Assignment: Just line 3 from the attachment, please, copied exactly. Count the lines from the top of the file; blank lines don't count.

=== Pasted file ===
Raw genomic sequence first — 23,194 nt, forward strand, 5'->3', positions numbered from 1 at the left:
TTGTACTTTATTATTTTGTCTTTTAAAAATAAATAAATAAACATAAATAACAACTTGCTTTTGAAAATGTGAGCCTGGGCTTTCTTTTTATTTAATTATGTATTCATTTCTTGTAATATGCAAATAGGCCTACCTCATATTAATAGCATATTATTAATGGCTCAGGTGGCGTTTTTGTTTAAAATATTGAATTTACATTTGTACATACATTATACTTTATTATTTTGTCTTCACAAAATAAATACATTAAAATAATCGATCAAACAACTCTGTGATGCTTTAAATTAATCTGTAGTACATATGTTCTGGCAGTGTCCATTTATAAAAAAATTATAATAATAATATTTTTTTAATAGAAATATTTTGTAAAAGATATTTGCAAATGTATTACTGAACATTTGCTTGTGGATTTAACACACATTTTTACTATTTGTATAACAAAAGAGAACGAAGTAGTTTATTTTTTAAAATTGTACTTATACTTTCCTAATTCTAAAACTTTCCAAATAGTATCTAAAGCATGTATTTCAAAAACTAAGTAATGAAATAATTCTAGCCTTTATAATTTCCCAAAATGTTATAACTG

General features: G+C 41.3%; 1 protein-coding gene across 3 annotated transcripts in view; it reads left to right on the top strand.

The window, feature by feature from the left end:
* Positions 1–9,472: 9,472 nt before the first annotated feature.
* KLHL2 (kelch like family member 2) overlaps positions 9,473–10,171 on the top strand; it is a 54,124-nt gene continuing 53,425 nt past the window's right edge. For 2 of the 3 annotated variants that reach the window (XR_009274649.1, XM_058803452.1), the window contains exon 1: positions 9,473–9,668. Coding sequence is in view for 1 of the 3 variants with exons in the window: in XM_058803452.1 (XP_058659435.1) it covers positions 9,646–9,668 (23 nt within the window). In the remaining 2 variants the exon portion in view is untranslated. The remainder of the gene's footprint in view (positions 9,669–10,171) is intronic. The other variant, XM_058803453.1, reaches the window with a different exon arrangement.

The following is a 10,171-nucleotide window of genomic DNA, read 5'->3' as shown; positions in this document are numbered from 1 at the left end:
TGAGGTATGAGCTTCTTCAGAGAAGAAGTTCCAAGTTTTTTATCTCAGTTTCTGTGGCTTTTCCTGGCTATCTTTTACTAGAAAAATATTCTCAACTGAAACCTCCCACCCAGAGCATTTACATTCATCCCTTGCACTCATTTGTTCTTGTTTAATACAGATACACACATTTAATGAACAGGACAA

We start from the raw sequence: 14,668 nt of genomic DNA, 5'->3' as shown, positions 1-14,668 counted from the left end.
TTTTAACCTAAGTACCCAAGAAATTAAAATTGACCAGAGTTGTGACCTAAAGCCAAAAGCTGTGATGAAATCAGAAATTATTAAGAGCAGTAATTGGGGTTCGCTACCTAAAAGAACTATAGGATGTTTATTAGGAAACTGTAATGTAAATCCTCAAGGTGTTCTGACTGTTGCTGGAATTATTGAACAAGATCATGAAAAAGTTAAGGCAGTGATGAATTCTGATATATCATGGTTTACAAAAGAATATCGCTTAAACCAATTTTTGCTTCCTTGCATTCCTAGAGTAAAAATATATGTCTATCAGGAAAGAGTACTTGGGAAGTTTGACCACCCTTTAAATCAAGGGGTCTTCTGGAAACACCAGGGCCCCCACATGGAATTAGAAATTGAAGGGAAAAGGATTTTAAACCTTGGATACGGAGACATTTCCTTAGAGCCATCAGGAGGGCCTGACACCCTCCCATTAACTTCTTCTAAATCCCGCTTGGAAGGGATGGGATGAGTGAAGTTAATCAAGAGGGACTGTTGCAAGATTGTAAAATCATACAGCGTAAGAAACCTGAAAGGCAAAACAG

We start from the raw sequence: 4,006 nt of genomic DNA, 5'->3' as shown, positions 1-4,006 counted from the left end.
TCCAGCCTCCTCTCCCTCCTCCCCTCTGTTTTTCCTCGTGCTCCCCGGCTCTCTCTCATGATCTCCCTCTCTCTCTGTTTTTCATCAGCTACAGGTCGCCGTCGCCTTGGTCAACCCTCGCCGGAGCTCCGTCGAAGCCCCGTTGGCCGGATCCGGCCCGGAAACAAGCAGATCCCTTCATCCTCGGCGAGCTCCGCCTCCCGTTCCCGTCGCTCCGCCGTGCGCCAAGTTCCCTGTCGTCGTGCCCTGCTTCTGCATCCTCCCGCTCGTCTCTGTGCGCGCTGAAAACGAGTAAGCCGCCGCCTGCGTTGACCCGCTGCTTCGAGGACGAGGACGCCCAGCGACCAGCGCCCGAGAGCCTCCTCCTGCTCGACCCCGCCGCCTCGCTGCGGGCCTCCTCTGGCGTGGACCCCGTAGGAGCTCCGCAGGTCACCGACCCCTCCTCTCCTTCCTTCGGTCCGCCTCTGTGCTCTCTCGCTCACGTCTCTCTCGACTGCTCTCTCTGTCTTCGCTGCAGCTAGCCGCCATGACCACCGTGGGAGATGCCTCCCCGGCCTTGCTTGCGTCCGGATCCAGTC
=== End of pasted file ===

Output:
General features: G+C 41.3%; 1 protein-coding gene across 3 annotated transcripts in view; it reads left to right on the top strand.